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Brainstorm Health Daily: April 12, 2017

April 12, 2017, 4:38 PM UTC

O United flight 3411, I can’t quit you. Like millions of other news- and video-obsessed consumers, I have been held captive by the image of an airline passenger being wrenched and dragged like a sandbag off an overbooked United flight from Chicago to Louisville. I have replayed United CEO Oscar Munoz’s tin-eared and breathtakingly inadequate (initial) apology many times in my head—searching for a hidden sign of meaning as though I were that fill-in-the-blank Tom Hanks character in that fill-in-the-blank Dan Brown book-turned-movie. Munoz’s Take 2 apology also fell short, it seems to me—especially given that it arrived only after a cratering UAL stock price and widespread condemnation on global media and the Interwebs.

A small part of my obsession may be a pang of guilt: We put Munoz on Fortune’s 2016 Businessperson of the Year list (at No. 20)—though, if you read my colleague Shawn Tully’s striking profile on, you’ll understand why we did. And yes, good people can and do make dumb mistakes. We all do. I certainly do. (It’s one of my core specialties.)

But the larger part of my obsession, I suspect, is that there IS a hint of meaning to the Outrage at O’Hare, after all—Thank you, Tom Hanks!—and it reveals something important about many of the industries and institutions we deal with in our daily lives, including healthcare. And that is, when consumers don’t have a choice, they lose. Simple as that.

It may not look like it at first, but healthcare—just like the commercial airline business—is a hub-and-spoke industry. We’re often locked into a handful of hospitals (or fewer) by where we live and by the insurance coverage limitations we have. Our healthcare “networks” frequently send us to specific providers (for things like imaging, blood tests, surgical procedures)—and those providers call the shots when it comes to whether we can get an appointment and when, how long we’ll wait, and what the cost is.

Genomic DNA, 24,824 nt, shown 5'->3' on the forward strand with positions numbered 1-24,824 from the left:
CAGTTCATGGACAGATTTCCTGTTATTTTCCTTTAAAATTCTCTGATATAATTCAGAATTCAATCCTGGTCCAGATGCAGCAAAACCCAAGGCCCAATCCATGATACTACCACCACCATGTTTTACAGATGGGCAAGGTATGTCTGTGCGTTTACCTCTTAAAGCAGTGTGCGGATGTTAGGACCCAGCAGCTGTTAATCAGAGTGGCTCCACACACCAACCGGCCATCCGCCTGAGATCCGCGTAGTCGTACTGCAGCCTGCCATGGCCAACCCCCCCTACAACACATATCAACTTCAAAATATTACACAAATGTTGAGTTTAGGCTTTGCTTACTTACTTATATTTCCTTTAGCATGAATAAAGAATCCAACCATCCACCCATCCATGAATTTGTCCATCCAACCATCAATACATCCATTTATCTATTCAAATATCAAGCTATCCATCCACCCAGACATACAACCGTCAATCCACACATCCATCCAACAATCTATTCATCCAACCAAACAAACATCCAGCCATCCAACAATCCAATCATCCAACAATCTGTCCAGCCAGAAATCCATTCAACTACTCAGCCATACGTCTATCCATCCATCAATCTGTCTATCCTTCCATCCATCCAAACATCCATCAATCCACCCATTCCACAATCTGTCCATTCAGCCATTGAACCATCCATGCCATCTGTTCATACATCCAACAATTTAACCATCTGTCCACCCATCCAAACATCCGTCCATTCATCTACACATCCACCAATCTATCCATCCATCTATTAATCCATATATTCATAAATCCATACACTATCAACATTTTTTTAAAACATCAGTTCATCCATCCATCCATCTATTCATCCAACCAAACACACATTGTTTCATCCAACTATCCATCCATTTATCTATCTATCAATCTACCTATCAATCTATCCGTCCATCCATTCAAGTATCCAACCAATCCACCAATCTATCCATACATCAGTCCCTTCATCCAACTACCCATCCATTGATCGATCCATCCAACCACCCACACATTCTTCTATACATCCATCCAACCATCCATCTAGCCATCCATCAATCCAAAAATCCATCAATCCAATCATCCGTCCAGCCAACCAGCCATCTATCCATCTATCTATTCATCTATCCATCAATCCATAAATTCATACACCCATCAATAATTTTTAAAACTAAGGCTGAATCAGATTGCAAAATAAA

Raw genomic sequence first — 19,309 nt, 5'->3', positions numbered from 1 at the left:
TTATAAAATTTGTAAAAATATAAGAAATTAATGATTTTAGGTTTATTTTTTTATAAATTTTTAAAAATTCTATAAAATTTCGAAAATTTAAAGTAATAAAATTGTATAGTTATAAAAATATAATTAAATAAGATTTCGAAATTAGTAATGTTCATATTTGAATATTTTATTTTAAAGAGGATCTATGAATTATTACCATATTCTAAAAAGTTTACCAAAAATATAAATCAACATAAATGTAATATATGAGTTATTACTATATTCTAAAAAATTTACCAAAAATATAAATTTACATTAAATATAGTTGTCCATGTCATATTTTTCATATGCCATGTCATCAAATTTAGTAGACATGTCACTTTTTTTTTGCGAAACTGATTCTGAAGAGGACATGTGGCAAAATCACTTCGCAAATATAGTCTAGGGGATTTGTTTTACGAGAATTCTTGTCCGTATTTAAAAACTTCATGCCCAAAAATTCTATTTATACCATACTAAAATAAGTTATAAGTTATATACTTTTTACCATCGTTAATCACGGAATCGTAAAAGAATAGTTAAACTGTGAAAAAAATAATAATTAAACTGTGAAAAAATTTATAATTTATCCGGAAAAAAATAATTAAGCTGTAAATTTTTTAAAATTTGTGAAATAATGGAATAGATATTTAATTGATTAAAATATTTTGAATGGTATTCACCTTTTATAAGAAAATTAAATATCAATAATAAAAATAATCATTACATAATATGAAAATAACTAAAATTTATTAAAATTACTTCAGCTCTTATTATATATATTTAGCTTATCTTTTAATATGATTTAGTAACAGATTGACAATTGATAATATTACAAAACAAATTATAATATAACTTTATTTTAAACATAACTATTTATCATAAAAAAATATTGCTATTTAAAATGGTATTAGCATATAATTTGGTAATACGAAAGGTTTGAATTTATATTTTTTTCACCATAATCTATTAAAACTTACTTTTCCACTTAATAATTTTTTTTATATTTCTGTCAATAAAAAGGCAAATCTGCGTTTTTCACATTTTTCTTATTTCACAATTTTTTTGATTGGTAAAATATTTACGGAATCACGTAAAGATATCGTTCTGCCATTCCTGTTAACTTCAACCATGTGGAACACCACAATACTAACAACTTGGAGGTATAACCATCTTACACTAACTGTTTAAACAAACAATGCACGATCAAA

Think airlines are the only ones that overbook and bump us with regularity? Or that slip in hidden fees for who knows what? Or that treat customers as captive prey? Not hardly.

So what’s the solution? Well, fellow healthcare revolutionaries, I would submit that the answer, in part, is to break up the oligopolies. And one way to do that may be to truly open up telemedicine and let providers and insurers trade freely across state lines. If we improve the mobility of care, we’ll drive down the price of care—and level the playing field a bit more between healthcare consumers and providers.

Honestly, I can’t quite imagine a situation where an elderly patient is dragged out of a hospital waiting room because his appointment is suddenly “bumped.” But then, I would have said the same about the airline industry before seeing the video of UA flight 3411.

Here’s the day’s news.

Clifton Leaf, Editor in Chief, FORTUNE